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Weekend Reading, Volume 15

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I haven’t posted a collection of links in awhile.  I’ve just been too fixated on the Phillies, I guess.  No—wait!—it’s not even possible to be too fixated on the Phillies.  Anyway, I haven’t stopped wasting spending time on the web, so there’s quite a backlog.

  • What’s the best thing in this week’s New York Times Magazine?  I think it has to be this piece on doughnuts, which, among other things, has Washington Irving saying that a New Amsterdam table “was always sure to boast an enormous dish of balls of sweetened dough, fried in hog’s fat and called dough nuts.”  Be sure to check out Stephen Lewis’s accompanying photographs, too.  They’re amazing.  (That’s not one of Lewis’s above.  Sadly, I can’t afford food porn of that quality.)
  • I’m becoming a big fan of “The Wild Side,” evolutionary biologist Olivia Judson’s NYT blog.  A few weeks ago, Judson blogged about a gene variation in men that was associated, in a Swedish study, with an inability to maintain long-term monogamous relationships.  The very next week, she wrote about the evolution of male-only asexual reproduction in a few unusual species.  It’s good to be reminded just how freaky nature truly is.
  • It’s certainly been a long time—too long—since my last date, but I’m not ready to resort to a cuddle party to get some basic human contact.  Bizarrely, the local paper, The Inky, devoted many, many column inches to the topic.  The article just made me want to buy gallon after gallon of Lysol, hand sanitizer, and various other cootie-killers.  Ewwww.
  • Americans can get married nearly anywhere they want—the backyard, Las Vegas, the halftime of an Oklahoma City Thunder game.  It seems like a basic human right, doesn’t it?  (For straight people only.  Hmmm.)  It’s not that way everywhere, of course.  In England, the rules have loosened up just a little bit, but there’s a long way to go.
  • Pop or soda?  Or just coke? As I’m sure you know, what we Americans call our, um, soft drinks varies pretty dramatically from region to region.  In the Midwest, it’s pop.  In the northeast and California, it’s soda.  In the South, it’s coke.  Strange Maps recently featured a great map that shows off this regional variation.  I grew up in Oklahoma, which, as you’ll see, is one of the places where pop and coke collide.  I grew up with “pop,” in one of those counties in northeastern Oklahoma where 50-80% of the population prefers that term.  But it’s not what I say anymore.  After a decade-plus in Philly, I’ve converted to “soda.”  I’m a traitor.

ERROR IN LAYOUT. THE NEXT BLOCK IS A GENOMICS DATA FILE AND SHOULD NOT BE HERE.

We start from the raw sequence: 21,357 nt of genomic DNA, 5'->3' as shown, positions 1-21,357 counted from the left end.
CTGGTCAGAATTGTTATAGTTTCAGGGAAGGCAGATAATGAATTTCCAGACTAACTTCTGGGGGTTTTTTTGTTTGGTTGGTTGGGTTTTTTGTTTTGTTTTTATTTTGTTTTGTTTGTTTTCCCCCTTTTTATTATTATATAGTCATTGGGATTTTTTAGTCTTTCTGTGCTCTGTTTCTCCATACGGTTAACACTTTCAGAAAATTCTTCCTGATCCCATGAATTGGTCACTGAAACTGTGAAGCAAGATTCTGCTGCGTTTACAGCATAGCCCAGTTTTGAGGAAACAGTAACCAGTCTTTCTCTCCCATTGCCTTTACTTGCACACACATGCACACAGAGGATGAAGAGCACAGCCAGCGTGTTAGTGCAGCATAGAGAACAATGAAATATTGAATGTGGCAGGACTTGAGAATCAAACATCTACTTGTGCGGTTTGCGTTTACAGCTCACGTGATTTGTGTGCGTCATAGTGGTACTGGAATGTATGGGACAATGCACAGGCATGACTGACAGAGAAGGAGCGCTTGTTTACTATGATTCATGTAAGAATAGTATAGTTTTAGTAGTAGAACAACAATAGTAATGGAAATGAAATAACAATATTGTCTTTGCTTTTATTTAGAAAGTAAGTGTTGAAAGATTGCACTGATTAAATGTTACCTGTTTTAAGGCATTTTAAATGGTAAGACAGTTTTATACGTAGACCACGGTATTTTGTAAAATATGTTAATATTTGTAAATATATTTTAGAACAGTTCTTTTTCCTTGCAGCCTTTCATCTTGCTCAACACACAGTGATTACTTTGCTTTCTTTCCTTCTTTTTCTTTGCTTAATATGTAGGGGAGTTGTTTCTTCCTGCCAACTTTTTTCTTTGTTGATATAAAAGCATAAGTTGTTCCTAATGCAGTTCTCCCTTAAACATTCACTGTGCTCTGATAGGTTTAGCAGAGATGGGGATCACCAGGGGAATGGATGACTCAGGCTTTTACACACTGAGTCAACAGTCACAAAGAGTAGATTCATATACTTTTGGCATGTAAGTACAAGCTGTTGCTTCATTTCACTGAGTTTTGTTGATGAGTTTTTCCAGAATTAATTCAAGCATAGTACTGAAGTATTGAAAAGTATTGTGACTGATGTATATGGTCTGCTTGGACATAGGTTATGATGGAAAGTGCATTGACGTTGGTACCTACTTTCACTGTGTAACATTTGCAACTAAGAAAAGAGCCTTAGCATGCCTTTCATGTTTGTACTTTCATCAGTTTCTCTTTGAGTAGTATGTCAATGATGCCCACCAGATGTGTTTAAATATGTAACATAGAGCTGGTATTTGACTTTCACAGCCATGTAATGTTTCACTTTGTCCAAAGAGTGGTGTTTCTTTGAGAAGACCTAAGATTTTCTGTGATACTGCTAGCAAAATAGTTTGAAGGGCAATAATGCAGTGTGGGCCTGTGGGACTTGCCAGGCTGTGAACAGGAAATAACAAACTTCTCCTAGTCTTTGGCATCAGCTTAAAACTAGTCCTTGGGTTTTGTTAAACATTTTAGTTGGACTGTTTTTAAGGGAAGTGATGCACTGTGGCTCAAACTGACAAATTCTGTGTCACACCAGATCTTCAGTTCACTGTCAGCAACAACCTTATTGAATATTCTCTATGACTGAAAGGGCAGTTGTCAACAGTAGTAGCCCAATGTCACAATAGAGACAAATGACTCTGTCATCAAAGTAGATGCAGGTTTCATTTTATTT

• Speaking of great maps, I enjoyed the NYT‘s interactive map showing how well nations have done at the Summer Olympics over the years.  Now is a good time, of course, to get a good view of how the Beijing Games played out.
  • Like any good devotee of Belgian beer, I’ve been closely following the political upheaval between the country’s Flemish and Walloon populations—and just hoping it doesn’t mess up the beer.  If you haven’t been following the steady slide toward devolution, here’s a good primer from BBC News as well as an article on political unhappiness in Flanders.
  • Etan Horowitz, who writes for the Orlando Sentinel and who happens to be one of my “buddies” on Twitter, explains how to change your email address as painlessly as possible.  This is something I need to get my parents—who insist on sharing an email address provided by their small-town ISP—to read.  Horowitz, by the way, is a fan of Gmail.  Me, too.

Written by Jimmy

October 4th, 2008 at 8:39 pm

The Funky Monk

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Having neglected my all-important beer education for most of the summer, I knew I had to attend last night’s beer class by Tom Peters—the renowned owner of Monk’s Cafe, the premiere Belgian-beer destination in Philly (which is really saying something in this Belgium-crazy city)—at Tria Fermentation School.  Peters wanted to show off sour flavors, and he brought nine examples.  I’d tried four or five of them before, but it was still a real pleasure to be able to easily compare and contrast so many sour ales.